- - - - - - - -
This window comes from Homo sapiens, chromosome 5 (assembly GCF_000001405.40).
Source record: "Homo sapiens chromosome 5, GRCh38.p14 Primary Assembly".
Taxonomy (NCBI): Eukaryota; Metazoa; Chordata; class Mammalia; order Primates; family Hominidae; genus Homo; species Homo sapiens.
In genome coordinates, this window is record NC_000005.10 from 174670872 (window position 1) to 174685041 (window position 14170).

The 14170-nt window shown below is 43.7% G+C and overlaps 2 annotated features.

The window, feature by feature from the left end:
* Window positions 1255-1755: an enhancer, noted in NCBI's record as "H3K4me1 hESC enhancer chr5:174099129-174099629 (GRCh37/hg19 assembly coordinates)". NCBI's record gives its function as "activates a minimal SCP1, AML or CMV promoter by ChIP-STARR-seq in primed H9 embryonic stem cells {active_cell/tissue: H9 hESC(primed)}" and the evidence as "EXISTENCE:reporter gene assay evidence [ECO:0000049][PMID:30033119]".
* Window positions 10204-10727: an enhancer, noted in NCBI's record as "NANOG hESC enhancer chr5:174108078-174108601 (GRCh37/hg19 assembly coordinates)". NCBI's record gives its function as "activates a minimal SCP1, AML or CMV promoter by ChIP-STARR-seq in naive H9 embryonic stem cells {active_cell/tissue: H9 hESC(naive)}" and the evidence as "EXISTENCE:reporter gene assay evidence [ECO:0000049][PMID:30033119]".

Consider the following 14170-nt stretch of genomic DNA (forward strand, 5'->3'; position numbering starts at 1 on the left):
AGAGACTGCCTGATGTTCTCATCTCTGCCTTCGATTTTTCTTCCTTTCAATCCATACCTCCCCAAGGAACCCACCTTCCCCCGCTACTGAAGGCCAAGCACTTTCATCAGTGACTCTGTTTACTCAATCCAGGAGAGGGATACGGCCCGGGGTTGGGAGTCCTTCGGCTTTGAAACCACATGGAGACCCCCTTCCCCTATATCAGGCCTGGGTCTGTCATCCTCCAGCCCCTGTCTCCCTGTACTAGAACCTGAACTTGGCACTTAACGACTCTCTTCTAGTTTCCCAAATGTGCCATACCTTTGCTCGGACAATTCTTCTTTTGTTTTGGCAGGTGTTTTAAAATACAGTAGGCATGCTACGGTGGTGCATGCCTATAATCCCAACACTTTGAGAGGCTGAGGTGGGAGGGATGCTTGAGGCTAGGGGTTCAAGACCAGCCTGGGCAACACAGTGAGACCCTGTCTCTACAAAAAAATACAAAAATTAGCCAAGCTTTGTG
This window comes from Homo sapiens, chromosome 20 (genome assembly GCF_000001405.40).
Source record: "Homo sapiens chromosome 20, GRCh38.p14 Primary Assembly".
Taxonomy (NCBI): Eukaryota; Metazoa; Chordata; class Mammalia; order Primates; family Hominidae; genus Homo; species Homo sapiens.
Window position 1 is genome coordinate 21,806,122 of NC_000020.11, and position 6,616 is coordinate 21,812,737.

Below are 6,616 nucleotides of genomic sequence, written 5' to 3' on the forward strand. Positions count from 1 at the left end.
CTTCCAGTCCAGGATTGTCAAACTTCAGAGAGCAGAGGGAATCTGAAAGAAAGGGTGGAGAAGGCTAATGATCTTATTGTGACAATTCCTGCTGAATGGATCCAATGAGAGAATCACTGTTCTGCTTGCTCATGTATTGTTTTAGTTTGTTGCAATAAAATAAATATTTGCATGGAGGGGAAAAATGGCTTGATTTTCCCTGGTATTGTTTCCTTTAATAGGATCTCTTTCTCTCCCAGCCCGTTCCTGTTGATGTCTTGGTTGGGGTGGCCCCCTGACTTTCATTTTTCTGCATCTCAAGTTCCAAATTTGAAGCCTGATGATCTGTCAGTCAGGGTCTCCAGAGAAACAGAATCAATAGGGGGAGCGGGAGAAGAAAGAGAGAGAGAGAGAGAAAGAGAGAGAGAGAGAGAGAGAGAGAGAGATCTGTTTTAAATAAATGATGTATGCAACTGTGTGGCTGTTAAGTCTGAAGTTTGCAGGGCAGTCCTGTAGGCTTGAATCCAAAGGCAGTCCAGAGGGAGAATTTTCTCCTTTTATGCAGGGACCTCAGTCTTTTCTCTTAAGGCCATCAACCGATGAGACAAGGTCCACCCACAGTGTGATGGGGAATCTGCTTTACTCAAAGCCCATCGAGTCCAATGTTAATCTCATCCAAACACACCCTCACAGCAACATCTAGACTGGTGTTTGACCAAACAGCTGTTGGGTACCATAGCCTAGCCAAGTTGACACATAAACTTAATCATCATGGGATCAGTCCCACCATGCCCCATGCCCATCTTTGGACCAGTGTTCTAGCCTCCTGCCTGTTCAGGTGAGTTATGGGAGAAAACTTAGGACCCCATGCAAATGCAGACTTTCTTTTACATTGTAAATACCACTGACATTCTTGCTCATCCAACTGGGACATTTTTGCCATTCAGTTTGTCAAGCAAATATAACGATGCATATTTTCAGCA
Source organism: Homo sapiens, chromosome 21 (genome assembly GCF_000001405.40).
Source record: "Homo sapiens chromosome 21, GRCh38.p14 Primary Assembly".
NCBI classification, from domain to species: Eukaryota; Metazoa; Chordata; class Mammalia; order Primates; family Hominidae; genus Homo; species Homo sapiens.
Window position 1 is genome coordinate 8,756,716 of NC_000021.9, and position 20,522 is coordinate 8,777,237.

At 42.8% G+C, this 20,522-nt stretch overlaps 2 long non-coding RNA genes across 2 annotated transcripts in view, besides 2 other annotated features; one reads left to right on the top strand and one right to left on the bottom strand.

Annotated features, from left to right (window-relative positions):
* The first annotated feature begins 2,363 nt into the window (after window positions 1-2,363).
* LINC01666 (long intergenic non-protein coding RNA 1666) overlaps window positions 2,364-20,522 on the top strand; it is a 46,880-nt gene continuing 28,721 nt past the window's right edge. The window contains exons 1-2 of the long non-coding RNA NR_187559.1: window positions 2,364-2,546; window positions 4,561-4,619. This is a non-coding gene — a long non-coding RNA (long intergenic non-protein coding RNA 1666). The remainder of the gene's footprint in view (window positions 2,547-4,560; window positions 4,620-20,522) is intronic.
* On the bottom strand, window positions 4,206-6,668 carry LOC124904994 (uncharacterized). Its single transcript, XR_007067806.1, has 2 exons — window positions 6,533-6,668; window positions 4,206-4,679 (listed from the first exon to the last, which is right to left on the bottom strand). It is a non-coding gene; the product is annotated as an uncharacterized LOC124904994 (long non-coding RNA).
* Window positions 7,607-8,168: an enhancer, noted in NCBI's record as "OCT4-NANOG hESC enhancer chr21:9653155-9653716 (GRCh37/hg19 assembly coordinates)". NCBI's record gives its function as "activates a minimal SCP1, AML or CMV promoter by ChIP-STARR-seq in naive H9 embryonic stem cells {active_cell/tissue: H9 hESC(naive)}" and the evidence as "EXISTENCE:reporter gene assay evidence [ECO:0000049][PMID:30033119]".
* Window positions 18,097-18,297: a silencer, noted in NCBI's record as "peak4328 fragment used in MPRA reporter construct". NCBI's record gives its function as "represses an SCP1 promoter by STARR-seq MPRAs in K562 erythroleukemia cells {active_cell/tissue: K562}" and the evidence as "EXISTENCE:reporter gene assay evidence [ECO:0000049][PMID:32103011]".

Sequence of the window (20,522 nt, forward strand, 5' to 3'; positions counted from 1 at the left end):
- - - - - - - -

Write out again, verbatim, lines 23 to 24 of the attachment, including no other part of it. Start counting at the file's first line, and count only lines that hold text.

* The first annotated feature begins 2,363 nt into the window (after window positions 1-2,363).
* LINC01666 (long intergenic non-protein coding RNA 1666) overlaps window positions 2,364-20,522 on the top strand; it is a 46,880-nt gene continuing 28,721 nt past the window's right edge. The window contains exons 1-2 of the long non-coding RNA NR_187559.1: window positions 2,364-2,546; window positions 4,561-4,619. This is a non-coding gene — a long non-coding RNA (long intergenic non-protein coding RNA 1666). The remainder of the gene's footprint in view (window positions 2,547-4,560; window positions 4,620-20,522) is intronic.